Australasia’s only harness racing museum facing bulldozer to make way for car parking

Hall of Fame president Gilbert Myles in a corner dedicated to New Zealand's first million dollar earner Cardigan Bay, who is buried at the front of the museum.

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Hall of Fame president Gilbert Myles in a corner dedicated to New Zealand’s first million dollar earner Cardigan Bay, who is buried at the front of the museum.

The debt-laden Auckland Trotting Club is almost down to selling the family silver but has struck opposition in its latest bid to demolish Australasia’s only harness racing museum to make way for parking.

The ATC reduced its debt from $122 million to $73 million last month by finally completing its sale of a large chunk of land bordering Green Lane Road but now needs to find alternative parking spaces for Alexandra Park patrons.

After having just felled a stand of 100-year-old trees behind the stables for parking it now wants to get rid of the Noel Taylor New Zealand Trotting Hall Of Fame, which it acknowledges on its own website as “one of the best of its kind in the world”.

The building houses priceless memorabilia dating back to the first Auckland Trotting Cup won by Commodore in 1890 and is visited by people from all over the world, also hosting bus tours and school groups since opening in 1997.

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Former ATC president Noel Taylor gifted the club $650,000 to construct the museum and ensure the impressive collection was held in a secure facility accessible to the public.

The Hall of Fame has a legally binding agreement to operate there for a peppercorn rental of $1 a year, with no termination date, but the ATC is now challenging the lease, despite already having accepted payments for the next 50 years.

Hall of Fame president Gilbert Myles, a former vice-president of the ATC, said he was appalled at how the club’s acting chief executive Rod Croon misled members at the recent annual general meeting, claiming the club owned the building because it paid back the $650,000 to Taylor’s estate after his death in 1999.

Club officials at the time are adamant the money was never repaid and a deed signed between Taylor, the club and the Hall Of Fame clearly states Taylor signed a codicil, amending his will to provide for the sum to be a legacy, so the club did not have to repay any money on his death.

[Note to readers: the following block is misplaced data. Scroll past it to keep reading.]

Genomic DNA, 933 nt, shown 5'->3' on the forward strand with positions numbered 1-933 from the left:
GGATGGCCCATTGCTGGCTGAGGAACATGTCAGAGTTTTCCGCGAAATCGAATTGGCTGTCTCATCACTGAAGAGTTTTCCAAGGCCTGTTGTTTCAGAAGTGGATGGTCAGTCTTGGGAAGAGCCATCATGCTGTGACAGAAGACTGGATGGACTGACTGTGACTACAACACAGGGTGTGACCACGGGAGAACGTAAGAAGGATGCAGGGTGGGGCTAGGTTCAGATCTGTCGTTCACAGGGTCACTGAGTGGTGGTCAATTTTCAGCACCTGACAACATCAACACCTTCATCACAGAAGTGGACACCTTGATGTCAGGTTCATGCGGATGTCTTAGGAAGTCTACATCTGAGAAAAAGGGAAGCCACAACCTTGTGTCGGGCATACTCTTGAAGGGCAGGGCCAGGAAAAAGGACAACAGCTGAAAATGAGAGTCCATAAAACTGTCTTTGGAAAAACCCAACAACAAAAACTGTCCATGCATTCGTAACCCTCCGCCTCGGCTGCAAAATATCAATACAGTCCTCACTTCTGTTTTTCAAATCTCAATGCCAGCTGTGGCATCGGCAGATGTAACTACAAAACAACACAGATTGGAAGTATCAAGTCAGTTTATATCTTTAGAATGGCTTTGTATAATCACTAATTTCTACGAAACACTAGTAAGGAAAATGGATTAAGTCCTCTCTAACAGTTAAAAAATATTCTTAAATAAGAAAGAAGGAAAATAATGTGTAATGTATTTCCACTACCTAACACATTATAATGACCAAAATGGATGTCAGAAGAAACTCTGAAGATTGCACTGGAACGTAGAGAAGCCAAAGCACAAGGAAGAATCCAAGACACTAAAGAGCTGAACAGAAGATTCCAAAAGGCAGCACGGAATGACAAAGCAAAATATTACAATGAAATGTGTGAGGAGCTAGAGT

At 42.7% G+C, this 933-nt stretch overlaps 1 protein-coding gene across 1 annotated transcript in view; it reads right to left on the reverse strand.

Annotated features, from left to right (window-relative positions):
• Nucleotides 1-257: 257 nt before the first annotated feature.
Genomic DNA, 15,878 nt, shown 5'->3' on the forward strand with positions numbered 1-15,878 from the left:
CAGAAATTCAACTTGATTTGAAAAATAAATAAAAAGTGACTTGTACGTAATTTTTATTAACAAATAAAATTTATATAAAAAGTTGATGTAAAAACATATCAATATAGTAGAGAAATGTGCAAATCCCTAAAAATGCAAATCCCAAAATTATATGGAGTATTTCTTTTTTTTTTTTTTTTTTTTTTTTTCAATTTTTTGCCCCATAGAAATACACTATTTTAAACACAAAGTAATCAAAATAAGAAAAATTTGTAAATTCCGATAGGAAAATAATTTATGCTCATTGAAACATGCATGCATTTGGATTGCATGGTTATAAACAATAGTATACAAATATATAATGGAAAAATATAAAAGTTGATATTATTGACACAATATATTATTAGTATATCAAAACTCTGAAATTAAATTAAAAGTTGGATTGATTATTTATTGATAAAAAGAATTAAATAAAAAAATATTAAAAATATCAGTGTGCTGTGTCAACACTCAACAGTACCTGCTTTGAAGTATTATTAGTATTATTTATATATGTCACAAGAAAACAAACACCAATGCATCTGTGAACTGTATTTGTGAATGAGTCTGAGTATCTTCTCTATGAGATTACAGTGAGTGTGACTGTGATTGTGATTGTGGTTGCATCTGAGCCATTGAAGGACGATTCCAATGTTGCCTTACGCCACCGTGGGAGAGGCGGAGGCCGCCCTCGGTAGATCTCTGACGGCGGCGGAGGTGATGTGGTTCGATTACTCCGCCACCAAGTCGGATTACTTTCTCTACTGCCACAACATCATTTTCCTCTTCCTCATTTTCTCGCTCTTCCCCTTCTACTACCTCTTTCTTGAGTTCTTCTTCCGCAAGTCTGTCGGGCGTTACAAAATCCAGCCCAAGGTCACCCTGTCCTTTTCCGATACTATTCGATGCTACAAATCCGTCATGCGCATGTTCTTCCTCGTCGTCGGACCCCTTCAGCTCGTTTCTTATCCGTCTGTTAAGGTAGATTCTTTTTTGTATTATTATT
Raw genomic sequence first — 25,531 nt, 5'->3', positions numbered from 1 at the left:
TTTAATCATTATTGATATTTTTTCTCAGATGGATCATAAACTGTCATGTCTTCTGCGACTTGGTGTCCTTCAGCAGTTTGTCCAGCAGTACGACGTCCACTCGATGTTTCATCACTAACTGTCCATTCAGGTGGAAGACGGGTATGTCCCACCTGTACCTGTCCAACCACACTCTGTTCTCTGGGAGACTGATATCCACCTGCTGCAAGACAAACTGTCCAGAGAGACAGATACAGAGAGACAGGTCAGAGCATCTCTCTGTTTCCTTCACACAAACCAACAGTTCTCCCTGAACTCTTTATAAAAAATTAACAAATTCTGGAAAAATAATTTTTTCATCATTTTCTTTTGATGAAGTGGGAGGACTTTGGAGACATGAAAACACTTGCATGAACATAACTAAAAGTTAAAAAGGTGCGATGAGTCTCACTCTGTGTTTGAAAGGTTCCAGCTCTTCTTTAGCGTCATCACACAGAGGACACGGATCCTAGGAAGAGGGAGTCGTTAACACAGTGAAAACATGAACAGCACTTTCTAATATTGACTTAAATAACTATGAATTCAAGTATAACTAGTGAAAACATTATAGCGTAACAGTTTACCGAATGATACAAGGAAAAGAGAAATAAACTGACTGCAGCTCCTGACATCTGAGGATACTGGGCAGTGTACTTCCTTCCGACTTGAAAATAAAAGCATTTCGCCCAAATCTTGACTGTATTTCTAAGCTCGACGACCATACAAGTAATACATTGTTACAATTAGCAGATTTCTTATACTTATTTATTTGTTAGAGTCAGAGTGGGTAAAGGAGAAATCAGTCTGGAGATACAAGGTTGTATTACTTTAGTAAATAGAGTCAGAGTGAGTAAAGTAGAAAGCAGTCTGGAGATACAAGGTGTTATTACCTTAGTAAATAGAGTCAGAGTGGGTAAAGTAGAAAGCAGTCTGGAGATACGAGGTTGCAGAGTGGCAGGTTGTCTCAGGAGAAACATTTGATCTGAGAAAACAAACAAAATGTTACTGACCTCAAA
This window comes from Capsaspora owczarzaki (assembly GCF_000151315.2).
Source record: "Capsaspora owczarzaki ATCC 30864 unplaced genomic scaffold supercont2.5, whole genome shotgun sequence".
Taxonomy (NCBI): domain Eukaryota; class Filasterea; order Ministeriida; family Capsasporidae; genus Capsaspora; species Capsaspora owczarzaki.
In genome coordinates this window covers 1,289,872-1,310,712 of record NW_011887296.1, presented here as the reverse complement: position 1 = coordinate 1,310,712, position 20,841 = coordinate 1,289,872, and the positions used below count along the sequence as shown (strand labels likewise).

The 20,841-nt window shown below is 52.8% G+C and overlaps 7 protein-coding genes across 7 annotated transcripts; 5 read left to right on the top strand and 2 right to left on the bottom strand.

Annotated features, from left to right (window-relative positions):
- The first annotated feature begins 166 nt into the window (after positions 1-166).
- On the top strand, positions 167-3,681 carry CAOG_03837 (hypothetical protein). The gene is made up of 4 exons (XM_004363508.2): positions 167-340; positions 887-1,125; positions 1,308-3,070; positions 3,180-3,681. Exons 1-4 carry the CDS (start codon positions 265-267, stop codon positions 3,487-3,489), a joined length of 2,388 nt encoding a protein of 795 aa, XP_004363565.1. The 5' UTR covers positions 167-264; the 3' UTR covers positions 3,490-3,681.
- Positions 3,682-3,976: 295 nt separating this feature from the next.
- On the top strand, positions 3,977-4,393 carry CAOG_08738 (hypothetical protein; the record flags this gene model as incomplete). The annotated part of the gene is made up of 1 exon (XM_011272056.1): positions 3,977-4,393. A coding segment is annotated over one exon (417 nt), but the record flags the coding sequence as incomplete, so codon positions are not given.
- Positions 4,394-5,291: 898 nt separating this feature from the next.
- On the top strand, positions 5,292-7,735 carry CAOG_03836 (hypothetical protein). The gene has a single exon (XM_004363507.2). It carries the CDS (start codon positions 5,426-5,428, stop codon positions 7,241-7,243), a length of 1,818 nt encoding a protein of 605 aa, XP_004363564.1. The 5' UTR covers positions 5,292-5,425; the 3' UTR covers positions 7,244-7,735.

Myles said it would be a travesty if the museum was bulldozed, yet another victim of the ATC’s failed building project, which lost $108 million and now sees the club forced to sell its training center at Pukekohe to stave off the banks.

The Hall Of Fame museum is in danger of being demolished for car parking.

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The Hall Of Fame museum is in danger of being demolished for car parking.

Myles suspects the land on which the Hall of Fame sits might be the next to be sold as the club recently registered the area as a new title.

“It wasn’t the Hall Of Fame that brought the ATC to its knees so why should it suffer?

“It’s not the Auckland Hall of Fame, it’s the New Zealand Hall of Fame and people from all around Australasia donated money and memorabilia to help set it up.”

A separate Incorporated Society, the Hall Of Fame had spent a lot of money, and unpaid time, building up and looking after the collection.

It now displays a myriad of items like the framed racing silks of Monte Carlo, the winner of the first New Zealand Trotting Cup in 1904, carts used by champion pacer Young Quinn and the legendary horseman Ces Donald, tributes to Cardigan Bay, who is buried behind the building, valuable gold and silver cups, books, journals and newspapers. It recently transferred 1200 race meetings from film on to disk for visitors to view.

Myles fears for the future of the treasures if the ATC gets its way to relocate bits of the collection to a dingy, rarely visited back room in the grandstand and spread selected trophies throughout the building, like the reception area and Alex Bar.

The last time it agreed to let the club display cups outside the museum they went missing, he said.

What the ATC was proposing should be a concern to harness racing fans around the country, he said. No other harness museums existed in the southern hemisphere.

The thoroughbred code had even failed in attempts to build a museum at Ellerslie.

Despite museum committee chair Wendy Pye sponsoring and unveiling plans in 2006 for a state-of-the-art facility, the $4million funding needed did not eventuate.

The Auckland Racing Club’s extensive collection is now stored in boxes.

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